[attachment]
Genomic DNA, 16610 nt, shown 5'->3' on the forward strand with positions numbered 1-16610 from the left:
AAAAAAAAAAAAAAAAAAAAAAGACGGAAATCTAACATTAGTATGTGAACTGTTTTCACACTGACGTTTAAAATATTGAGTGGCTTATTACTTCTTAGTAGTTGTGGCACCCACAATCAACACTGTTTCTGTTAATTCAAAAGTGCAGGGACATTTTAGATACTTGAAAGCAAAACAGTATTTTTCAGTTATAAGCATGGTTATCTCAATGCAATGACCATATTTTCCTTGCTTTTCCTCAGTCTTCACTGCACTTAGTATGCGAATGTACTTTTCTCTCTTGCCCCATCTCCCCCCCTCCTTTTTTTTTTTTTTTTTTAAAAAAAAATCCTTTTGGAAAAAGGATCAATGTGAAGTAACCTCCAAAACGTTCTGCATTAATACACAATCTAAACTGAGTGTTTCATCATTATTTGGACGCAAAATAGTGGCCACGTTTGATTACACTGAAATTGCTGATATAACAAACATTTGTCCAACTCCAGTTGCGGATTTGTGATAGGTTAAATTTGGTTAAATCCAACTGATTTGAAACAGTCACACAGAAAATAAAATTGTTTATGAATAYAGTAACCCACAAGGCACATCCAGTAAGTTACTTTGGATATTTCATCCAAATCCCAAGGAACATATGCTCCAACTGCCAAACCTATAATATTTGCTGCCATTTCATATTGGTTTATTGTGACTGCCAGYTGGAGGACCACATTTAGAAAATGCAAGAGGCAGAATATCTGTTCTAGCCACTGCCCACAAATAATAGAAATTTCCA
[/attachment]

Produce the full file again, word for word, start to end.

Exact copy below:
Genomic DNA, 16610 nt, shown 5'->3' on the forward strand with positions numbered 1-16610 from the left:
AAAAAAAAAAAAAAAAAAAAAAGACGGAAATCTAACATTAGTATGTGAACTGTTTTCACACTGACGTTTAAAATATTGAGTGGCTTATTACTTCTTAGTAGTTGTGGCACCCACAATCAACACTGTTTCTGTTAATTCAAAAGTGCAGGGACATTTTAGATACTTGAAAGCAAAACAGTATTTTTCAGTTATAAGCATGGTTATCTCAATGCAATGACCATATTTTCCTTGCTTTTCCTCAGTCTTCACTGCACTTAGTATGCGAATGTACTTTTCTCTCTTGCCCCATCTCCCCCCCTCCTTTTTTTTTTTTTTTTTTAAAAAAAAATCCTTTTGGAAAAAGGATCAATGTGAAGTAACCTCCAAAACGTTCTGCATTAATACACAATCTAAACTGAGTGTTTCATCATTATTTGGACGCAAAATAGTGGCCACGTTTGATTACACTGAAATTGCTGATATAACAAACATTTGTCCAACTCCAGTTGCGGATTTGTGATAGGTTAAATTTGGTTAAATCCAACTGATTTGAAACAGTCACACAGAAAATAAAATTGTTTATGAATAYAGTAACCCACAAGGCACATCCAGTAAGTTACTTTGGATATTTCATCCAAATCCCAAGGAACATATGCTCCAACTGCCAAACCTATAATATTTGCTGCCATTTCATATTGGTTTATTGTGACTGCCAGYTGGAGGACCACATTTAGAAAATGCAAGAGGCAGAATATCTGTTCTAGCCACTGCCCACAAATAATAGAAATTTCCA